Heartfield Versus Hitler

John Heartfield (1891, Berlin – 1968) is the anglicized name of the German photomontage artist Helmut Herzfeld. He chose to call himself Heartfield in 1916, to criticize the rabid nationalism and anti-British sentiment prevalent in Germany during World War I.His photomontages satirising Adolf Hitler and the Nazis often subverted Nazi symbols such as the swastika in order to undermine their propaganda message. One of his more famous pieces, made in 1935 entitled Hurrah, die Butter ist Alle! (English: Hurray, the butter is gone!) was published on the frontpage of the AIZ in 1935. A parody of the aesthetics of propaganda, the photomontage shows a family at a kitchen table, where a nearby portrait of Hitler hangs and the wallpaper is emblazoned with swastikas. The family – mother, father, old woman, young man, baby, and dog – are attempting to eat pieces of metal, such as chains, bicycle handlebars, and rifles. Below, the title is written in large letters, in addition to a quote by Hermann Göring during food shortage. Translated, the quote reads: “Iron has always made a nation strong, butter and lard have only made the people fat”.In 1918 Heartfield joined the Berlin Dada club and the Communist Party of Germany.He would turn out to be highly active in the Dada movement, organizing the First International Dada Fair in Berlin in 1920. In 1919, he was dismissed from the Reichswehr film service on account of his support for the strike that followed the assassination of Karl Liebknecht and Rosa Luxemburg. With George Grosz, he founded Die Pleite, a satirical magazine. After meeting Bertolt Brecht in 1924, who was to have an influence on his art, Heartfield developed photomontage into a form of political and artistic expression. He worked for two communist publications: the daily Die Rote Fahne and the weekly Arbeiter-Illustrierte-Zeitung (AIZ), the latter of which published the works for which Heartfield is best remembered.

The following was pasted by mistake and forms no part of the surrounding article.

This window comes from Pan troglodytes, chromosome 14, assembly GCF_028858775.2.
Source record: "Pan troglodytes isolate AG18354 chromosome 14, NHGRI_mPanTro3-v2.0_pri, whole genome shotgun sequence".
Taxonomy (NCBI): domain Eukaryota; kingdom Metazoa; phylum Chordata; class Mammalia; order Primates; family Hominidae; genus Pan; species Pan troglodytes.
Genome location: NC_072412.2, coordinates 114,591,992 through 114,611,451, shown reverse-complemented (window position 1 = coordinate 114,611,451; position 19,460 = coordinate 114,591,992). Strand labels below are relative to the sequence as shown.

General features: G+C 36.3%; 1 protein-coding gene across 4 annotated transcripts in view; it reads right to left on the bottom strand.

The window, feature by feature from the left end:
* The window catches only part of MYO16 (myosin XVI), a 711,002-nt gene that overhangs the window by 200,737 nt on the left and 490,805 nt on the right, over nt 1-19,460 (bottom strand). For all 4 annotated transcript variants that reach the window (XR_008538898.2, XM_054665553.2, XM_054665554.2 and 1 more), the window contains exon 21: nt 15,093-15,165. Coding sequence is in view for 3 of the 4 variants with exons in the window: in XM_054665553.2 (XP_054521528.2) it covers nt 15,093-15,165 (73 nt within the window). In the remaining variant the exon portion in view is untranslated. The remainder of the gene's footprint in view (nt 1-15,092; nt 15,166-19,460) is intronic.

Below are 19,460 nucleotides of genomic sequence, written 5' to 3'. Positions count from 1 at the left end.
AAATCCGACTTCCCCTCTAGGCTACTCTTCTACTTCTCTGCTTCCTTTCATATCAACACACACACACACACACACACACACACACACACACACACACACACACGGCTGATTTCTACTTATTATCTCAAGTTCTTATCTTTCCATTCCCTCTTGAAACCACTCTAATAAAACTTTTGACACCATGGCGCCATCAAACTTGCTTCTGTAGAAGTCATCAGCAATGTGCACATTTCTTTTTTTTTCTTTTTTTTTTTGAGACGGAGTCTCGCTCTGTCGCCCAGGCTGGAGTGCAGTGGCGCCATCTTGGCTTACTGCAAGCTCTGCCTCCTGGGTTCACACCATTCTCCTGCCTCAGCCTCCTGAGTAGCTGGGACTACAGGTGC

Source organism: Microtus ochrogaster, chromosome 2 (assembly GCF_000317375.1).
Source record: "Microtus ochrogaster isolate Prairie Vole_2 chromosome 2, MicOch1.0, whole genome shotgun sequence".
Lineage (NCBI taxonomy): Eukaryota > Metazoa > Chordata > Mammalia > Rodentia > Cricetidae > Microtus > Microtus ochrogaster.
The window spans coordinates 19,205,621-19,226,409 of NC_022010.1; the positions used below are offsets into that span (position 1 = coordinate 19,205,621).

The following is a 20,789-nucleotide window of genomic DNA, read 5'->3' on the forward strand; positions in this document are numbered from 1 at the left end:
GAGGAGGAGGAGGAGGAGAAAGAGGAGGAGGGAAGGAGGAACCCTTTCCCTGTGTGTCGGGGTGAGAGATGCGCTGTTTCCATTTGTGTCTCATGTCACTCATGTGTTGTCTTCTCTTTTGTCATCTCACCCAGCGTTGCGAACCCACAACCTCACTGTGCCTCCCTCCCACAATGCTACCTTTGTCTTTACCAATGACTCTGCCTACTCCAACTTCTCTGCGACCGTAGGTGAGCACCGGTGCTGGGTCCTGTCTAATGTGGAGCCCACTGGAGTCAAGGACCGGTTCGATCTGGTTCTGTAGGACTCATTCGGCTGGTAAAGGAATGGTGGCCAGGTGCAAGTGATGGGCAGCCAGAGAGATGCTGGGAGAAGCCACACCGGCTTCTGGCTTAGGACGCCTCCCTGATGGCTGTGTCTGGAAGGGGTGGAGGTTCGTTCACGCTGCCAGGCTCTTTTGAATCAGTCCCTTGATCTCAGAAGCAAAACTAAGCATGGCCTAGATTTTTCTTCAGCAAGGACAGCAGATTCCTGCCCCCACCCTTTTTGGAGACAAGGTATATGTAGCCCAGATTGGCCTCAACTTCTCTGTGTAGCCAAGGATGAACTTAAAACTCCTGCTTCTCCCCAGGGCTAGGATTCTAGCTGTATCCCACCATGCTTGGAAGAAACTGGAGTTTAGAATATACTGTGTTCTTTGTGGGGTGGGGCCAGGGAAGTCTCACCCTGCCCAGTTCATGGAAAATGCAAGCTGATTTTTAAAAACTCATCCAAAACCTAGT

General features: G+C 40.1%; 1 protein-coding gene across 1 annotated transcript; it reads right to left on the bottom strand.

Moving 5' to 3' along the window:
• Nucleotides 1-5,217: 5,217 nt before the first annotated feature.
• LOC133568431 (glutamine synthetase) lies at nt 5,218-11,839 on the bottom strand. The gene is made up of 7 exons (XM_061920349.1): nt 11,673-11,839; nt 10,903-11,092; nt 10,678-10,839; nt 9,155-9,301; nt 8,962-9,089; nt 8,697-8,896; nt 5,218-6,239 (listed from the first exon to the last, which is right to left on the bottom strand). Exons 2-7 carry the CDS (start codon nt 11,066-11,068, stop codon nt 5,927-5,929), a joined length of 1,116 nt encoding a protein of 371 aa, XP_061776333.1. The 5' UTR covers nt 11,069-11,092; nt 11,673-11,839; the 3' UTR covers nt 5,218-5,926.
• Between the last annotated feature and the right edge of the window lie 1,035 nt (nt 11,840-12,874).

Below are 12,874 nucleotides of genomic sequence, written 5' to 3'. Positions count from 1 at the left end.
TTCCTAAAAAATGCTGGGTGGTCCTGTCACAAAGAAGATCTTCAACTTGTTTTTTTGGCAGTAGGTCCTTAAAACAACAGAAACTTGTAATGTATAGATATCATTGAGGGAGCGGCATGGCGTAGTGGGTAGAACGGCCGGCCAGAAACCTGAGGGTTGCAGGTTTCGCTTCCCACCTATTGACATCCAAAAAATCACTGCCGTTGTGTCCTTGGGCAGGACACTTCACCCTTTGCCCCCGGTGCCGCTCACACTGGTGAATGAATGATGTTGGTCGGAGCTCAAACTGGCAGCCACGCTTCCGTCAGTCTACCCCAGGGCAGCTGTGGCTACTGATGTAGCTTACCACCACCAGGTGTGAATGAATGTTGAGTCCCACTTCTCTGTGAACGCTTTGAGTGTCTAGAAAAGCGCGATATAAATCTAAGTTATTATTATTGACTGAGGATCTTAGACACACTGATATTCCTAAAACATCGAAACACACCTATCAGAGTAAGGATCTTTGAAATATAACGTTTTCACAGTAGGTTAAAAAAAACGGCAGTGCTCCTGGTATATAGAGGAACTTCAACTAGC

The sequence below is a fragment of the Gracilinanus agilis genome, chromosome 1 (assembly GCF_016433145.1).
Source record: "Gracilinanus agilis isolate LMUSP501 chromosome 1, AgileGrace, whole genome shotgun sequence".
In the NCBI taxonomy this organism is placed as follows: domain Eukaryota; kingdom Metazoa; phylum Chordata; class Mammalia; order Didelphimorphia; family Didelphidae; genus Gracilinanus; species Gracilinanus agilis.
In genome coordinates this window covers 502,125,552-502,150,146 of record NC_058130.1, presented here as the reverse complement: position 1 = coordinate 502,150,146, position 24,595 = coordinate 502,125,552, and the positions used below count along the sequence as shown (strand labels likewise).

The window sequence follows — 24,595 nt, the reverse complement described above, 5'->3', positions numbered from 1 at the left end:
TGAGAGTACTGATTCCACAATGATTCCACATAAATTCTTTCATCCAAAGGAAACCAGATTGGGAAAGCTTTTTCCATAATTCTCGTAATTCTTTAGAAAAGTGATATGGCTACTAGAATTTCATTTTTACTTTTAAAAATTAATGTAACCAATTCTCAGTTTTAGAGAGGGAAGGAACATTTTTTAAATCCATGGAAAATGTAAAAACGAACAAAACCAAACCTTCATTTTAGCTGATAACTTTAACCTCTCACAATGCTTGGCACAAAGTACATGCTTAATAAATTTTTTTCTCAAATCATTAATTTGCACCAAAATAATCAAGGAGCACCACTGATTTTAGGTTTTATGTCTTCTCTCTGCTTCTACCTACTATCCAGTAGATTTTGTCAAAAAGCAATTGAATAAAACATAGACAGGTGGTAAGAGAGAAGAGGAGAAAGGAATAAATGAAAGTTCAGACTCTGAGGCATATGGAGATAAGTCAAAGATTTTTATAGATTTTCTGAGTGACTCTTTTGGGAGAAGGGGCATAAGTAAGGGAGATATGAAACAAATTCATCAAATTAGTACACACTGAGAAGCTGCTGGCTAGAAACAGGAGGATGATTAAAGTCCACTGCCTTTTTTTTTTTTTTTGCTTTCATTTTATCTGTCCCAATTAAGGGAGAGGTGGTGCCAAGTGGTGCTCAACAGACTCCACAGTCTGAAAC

Text: Willett JOhn. cm 10,5×15; pp. 200; COL and BW; paperback. Publisher: Editions Hazan, Paris, 1997.

ISBN: 9782850255366 | 285025536X

 30,00

ID: 21243

Product Description

John Heartfield (1891, Berlin – 1968) is the anglicized name of the German photomontage artist Helmut Herzfeld. He chose to call himself Heartfield in 1916, to criticize the rabid nationalism and anti-British sentiment prevalent in Germany during World War I.His photomontages satirising Adolf Hitler and the Nazis often subverted Nazi symbols such as the swastika in order to undermine their propaganda message. One of his more famous pieces, made in 1935 entitled Hurrah, die Butter ist Alle! (English: Hurray, the butter is gone!) was published on the frontpage of the AIZ in 1935. A parody of the aesthetics of propaganda, the photomontage shows a family at a kitchen table, where a nearby portrait of Hitler hangs and the wallpaper is emblazoned with swastikas. The family – mother, father, old woman, young man, baby, and dog – are attempting to eat pieces of metal, such as chains, bicycle handlebars, and rifles. Below, the title is written in large letters, in addition to a quote by Hermann Göring during food shortage. Translated, the quote reads: “Iron has always made a nation strong, butter and lard have only made the people fat”.In 1918 Heartfield joined the Berlin Dada club and the Communist Party of Germany.He would turn out to be highly active in the Dada movement, organizing the First International Dada Fair in Berlin in 1920. In 1919, he was dismissed from the Reichswehr film service on account of his support for the strike that followed the assassination of Karl Liebknecht and Rosa Luxemburg. With George Grosz, he founded Die Pleite, a satirical magazine. After meeting Bertolt Brecht in 1924, who was to have an influence on his art, Heartfield developed photomontage into a form of political and artistic expression. He worked for two communist publications: the daily Die Rote Fahne and the weekly Arbeiter-Illustrierte-Zeitung (AIZ), the latter of which published the works for which Heartfield is best remembered.